IRS Criminal Investigation Special Agent
- All About Criminal Investigation (CI)
- Criminal Investigation Special Agent Career
- Law Enforcement Team
- IRS Criminal Investigation Special Agent Hiring (Updated 10-06-2011)
- Special Agent Qualifications
- Special Agent Medical Requirements
- Special Agent Training
- Special Agent Computer Investigative Skills
- Special Agent Benefits, Salary and Retirement Information
- Where are CI Special Agents Located?
- Special Agent Pre-Employment Process
- Contact Us About a Criminal Investigator Special Agent Career
In support of the overall IRS Mission, Criminal Investigation (CI) serves the American public by investigating potential criminal violations of the Internal Revenue Code and related financial crimes in a manner that fosters confidence in the tax system and compliance with the law.
How Does Criminal Investigation Support the IRS Mission?
The IRS mission is to: "Provide America's taxpayers top-quality service by helping them understand and meet their tax responsibilities and by applying the tax law with integrity and fairness to all." The Internal Revenue Service is responsible for collecting more than 90% of all dollars collected by the United States Government.
The Money Trail
Criminal Investigation finds criminals or crimes by tracking money. Special Agents are first and foremost investigative accountants. They are forensic accountants searching for evidence of criminal conduct.
The Investigative Arm of the Internal Revenue Service
Criminal Investigation is responsible for the enforcement of tax, money laundering and Bank Secrecy Act laws. Compliance with tax laws in the United States relies heavily on self-assessments of what tax is owed. That is called voluntary compliance. When individuals and corporations deliberately do not comply, CI responds and enhances compliance through successful criminal prosecutions.
As financial investigators, CI Special Agents fill a unique niche in the federal law enforcement community. Today's sophisticated schemes to defraud the government demand the analytical ability of financial investigators to wade through complex paper and computerized financial records. Due to the increased use of automation for financial records, CI Special Agents are trained to recover computer evidence. Along with their financial investigative skills, they use specialized forensic technology to recover financial data that may have been encrypted, password protected or hidden by other electronic means.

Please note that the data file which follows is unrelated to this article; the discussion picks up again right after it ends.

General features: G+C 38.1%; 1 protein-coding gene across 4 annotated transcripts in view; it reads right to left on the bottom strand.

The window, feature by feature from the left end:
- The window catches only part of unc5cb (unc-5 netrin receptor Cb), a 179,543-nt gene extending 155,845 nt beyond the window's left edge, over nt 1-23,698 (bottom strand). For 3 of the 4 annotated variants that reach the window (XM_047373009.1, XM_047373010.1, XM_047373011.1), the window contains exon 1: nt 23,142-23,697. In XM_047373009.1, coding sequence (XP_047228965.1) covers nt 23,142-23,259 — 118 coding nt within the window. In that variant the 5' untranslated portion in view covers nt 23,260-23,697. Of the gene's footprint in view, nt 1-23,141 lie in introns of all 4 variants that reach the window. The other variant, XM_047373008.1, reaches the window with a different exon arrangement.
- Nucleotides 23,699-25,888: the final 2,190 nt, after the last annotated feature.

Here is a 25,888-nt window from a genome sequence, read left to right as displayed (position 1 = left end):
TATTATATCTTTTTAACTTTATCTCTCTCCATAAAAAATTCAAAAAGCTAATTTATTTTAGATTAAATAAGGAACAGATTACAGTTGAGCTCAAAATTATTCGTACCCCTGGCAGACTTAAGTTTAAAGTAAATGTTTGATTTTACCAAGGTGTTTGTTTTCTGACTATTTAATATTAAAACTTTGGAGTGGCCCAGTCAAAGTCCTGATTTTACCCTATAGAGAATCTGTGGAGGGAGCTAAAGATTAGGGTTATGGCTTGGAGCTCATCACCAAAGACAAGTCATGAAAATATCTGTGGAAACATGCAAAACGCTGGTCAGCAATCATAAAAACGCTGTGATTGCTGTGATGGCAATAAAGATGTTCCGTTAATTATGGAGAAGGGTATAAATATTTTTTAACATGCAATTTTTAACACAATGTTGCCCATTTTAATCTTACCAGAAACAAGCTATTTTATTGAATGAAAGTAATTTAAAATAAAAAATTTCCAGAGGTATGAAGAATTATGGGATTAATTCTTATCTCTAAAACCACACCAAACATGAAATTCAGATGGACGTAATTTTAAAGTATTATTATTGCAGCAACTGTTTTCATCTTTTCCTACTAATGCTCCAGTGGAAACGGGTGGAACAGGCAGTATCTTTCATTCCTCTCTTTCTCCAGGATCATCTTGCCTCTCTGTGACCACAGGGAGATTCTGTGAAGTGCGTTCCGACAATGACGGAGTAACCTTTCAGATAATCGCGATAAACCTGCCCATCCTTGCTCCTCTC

Criminal Investigation's conviction rate is one of the highest in federal law enforcement. Not only do the courts hand down substantial prison sentences, but those convicted must also pay fines, civil taxes and penalties.
The Criminal Investigation strategic plan is comprised of three interdependent programs: Legal Source Tax Crimes; Illegal Source Financial Crimes; and Narcotics Related Financial Crimes.
CI Special Agents are a Part of a "Bigger" Law Enforcement Team
Being a part of the IRS Criminal Investigation (CI) team means being a part of an enormous network of local, state, and federal law enforcement agencies. IRS works closely with the Department of Justice, US Attorneys, the FBI, the Department of Homeland Security, the Drug Enforcement Administration, the US Postal Inspection Service, Inspector Generals of all Federal Agencies, the US Marshals Service and the list goes on. Many federal agencies rely on CI to unravel criminal activities by following the financial trail - which ultimately leads to violation of the tax laws and numerous other related financial crimes or other federal offenses. It is not unusual for a financial investigation to uncover motives for other serious crimes such as corruption, embezzlement, extortion or even murder.
Special Agents have numerous diverse work opportunities. They may participate in long- and short-term special assignments on multi-agency task forces - such as the Organized Crime Drug Enforcement Task Force or the US Attorney's Telemarketing Fraud Task Force - presidential campaign protective assignments, or become a member of the undercover cadre or become a Computer Investigative Specialist.
All tentatively selected candidates from the March 2011 Criminal Investigator (Special Agent), GL-1811-9, and prior vacancy announcements are currently going through the clearance process which involves the medical examination, drug test, background investigation, and tax audit. Candidates that meet all necessary clearances will be considered for class placement at the Federal Law Enforcement Training Academy located in Glynco, GA and receive final job offers based on IRS Criminal Investigation needs for special agents in specific geographical locations as the budget permits. Consideration will be given to the candidate's post of duty (POD) preference list; however, special agents must be available for any POD assignment within the United States, including Puerto Rico.
Future Criminal Investigator, Special Agent Career Opportunities
If you would like to be notified about future IRS Criminal Investigator (Special Agent) employment opportunities, please go to My USAJOBS to create an account and store up to five different resumes.
You can then create a search agent that will notify you by email when these opportunities become available. For detailed information on how to apply for IRS vacancies, please visit the IRS Careers "How to Apply" website link.